“Come in!” I heard a voice say after I knocked on the front door of 1640 Valdez Street. I opened the door and, surveying the scene, became slightly nervous. The living room was packed with around fifteen other guys, most of whom were speaking loudly enough that the ensuing cacophony jarred my senses. I walked to a quiet out-of-the-way corner.
“Greg!” Brian said, writing on a clipboard. “This is your first Man of Steel, right?”
“Yes. What do I do?”
“Just hang out for a while. A lot of people who told me they would be here aren’t yet. And don’t forget to grab a t-shirt; they’re in that box over there.”
“Greg?” a large blond guy standing next to Brian said. “This is Greg that you’re gonna live with next year?”
“Yes,” Brian said. “Greg, do you know Mike Kozlovsky? He’s one of my housemates.”
“I’ve seen you around,” I said.
“Hi,” the large blond guy said, shaking my hand. “I’m Mike.”
“Nice to meet you,” I replied. I knew so many Mikes and Michaels that I would probably think of this guy as Mike Kozlovsky, not just Mike.
The Man of Steel competition had an entry fee, mostly to cover the cost of printing the t-shirts. I had seen a few older JCF students wearing Man of Steel shirts from previous years, but I did not know until recently what Man of Steel meant. I pulled an extra large size one out of the box Brian had pointed to; it was white, with a silhouette of Superman on the front. The shirt said, “To save the world, this MAN OF STEEL is faster than a speeding bullet, stronger than a locomotive, and can leap tall buildings in a single bound. But nothing he can do…” I turned the shirt over to see a silhouette of Jesus on the cross, and the rest of the sentence: “… can cover our sins. Isaiah 53:10-12.” I liked that. Hopefully no one would get in trouble for trademark infringement, for the unauthorized Superman references.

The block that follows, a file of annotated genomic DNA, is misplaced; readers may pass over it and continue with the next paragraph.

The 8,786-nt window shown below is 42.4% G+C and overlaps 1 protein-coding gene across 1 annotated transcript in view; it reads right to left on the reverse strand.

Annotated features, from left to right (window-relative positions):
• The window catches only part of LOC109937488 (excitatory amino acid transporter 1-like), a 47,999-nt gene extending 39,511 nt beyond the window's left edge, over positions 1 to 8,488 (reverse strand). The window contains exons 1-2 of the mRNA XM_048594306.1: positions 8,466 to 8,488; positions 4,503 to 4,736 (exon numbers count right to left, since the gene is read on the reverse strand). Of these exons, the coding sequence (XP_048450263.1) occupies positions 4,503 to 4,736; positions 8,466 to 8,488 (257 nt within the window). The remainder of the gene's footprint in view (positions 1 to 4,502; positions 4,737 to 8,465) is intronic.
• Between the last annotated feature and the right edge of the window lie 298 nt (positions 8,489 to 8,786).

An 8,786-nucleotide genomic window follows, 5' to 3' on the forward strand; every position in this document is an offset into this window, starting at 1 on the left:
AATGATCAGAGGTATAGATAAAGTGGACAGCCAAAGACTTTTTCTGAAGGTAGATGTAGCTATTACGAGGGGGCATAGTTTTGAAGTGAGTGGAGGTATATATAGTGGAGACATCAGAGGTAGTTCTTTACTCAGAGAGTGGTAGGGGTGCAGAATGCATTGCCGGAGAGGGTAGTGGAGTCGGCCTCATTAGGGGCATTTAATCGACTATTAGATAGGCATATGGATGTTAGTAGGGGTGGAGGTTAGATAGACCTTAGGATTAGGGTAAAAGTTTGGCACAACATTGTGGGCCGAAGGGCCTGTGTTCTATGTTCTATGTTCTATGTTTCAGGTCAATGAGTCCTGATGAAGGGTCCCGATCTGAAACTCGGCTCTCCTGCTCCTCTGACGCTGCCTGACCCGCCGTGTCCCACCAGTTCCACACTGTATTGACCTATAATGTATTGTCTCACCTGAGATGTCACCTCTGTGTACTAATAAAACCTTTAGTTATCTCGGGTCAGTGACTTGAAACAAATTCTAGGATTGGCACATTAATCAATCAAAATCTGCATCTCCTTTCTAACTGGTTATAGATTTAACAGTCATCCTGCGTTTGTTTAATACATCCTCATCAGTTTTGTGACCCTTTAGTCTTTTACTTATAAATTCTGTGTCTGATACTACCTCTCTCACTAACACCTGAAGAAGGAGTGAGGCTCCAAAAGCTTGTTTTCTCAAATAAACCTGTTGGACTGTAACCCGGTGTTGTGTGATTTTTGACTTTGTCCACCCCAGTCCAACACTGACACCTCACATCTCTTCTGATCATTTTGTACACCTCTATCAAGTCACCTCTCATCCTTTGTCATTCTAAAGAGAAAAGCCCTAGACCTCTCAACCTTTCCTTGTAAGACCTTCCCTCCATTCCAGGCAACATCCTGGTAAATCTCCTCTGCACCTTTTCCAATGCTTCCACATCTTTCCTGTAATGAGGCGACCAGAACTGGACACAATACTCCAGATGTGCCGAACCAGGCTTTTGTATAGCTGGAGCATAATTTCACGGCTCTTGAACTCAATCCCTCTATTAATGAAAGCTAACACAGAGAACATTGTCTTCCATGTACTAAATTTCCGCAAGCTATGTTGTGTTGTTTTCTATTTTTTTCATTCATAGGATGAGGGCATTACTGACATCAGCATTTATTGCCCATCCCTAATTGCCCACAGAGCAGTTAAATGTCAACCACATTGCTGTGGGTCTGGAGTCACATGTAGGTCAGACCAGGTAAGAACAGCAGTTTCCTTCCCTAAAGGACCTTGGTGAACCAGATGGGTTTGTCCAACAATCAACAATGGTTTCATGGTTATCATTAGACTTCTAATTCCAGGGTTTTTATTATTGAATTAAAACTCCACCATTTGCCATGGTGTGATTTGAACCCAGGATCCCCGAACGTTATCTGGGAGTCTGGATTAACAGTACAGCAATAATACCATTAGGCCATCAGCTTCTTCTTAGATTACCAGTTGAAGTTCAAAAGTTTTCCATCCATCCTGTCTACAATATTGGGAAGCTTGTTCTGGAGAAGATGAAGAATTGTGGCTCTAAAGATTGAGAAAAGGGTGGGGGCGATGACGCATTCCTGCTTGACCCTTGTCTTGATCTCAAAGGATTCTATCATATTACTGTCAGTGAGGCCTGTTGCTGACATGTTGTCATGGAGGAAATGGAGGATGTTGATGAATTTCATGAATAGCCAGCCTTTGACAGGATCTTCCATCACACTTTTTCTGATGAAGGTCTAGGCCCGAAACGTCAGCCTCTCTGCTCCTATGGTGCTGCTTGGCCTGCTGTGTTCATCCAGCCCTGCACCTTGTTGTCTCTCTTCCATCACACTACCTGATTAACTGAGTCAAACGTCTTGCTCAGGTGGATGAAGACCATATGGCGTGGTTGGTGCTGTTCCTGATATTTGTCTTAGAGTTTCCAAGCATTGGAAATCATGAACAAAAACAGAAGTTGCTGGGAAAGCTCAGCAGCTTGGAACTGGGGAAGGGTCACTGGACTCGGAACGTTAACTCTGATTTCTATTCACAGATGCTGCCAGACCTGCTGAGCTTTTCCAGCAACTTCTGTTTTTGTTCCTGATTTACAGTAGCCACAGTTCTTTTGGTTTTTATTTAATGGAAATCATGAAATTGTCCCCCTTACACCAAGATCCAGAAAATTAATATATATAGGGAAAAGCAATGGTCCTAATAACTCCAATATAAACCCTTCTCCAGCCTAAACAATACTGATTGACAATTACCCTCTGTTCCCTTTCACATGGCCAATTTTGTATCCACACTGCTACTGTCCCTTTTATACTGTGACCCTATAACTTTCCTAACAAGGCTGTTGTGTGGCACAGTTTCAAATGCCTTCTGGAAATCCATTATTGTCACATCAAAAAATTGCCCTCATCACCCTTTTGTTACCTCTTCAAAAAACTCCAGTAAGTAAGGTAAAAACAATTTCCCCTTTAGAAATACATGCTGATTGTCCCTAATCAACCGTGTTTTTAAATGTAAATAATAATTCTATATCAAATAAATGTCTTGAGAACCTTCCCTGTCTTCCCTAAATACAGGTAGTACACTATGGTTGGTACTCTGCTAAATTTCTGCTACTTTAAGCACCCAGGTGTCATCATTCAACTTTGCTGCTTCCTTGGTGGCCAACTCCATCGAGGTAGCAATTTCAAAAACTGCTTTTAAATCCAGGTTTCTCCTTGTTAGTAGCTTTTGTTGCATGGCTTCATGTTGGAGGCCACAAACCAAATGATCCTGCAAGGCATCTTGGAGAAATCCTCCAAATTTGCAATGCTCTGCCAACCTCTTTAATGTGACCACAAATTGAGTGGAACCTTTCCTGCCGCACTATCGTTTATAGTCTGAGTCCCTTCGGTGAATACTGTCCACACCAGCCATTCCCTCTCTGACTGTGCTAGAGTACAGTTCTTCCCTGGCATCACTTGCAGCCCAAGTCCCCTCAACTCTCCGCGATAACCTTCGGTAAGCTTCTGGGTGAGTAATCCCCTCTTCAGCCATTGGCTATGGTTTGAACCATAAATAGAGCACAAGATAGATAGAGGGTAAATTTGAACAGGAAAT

Eddie saw me and said, “Greg! You made it! Are you ready?”
“I don’t know,” I replied. “Ready as I’ll ever be, I guess.”
As I mingled and talked to people over the next half hour, more guys trickled in, and over thirty young adult men packed the living room and kitchen by the time Brian called us all to attention at 10:30. “Welcome to the twelfth annual Man of Steel Competition,” Brian said. “The first event is Frisbee golf. We printed out directions, and the tees and targets are marked. Maximum score for a hole is six, so if you don’t hit the target in five throws, your score is six. You will be in groups of four for the day, and one group will leave every five minutes. The first group will be…” Brian looked down at his clipboard. “Raphael, Lars, John, and Todd.”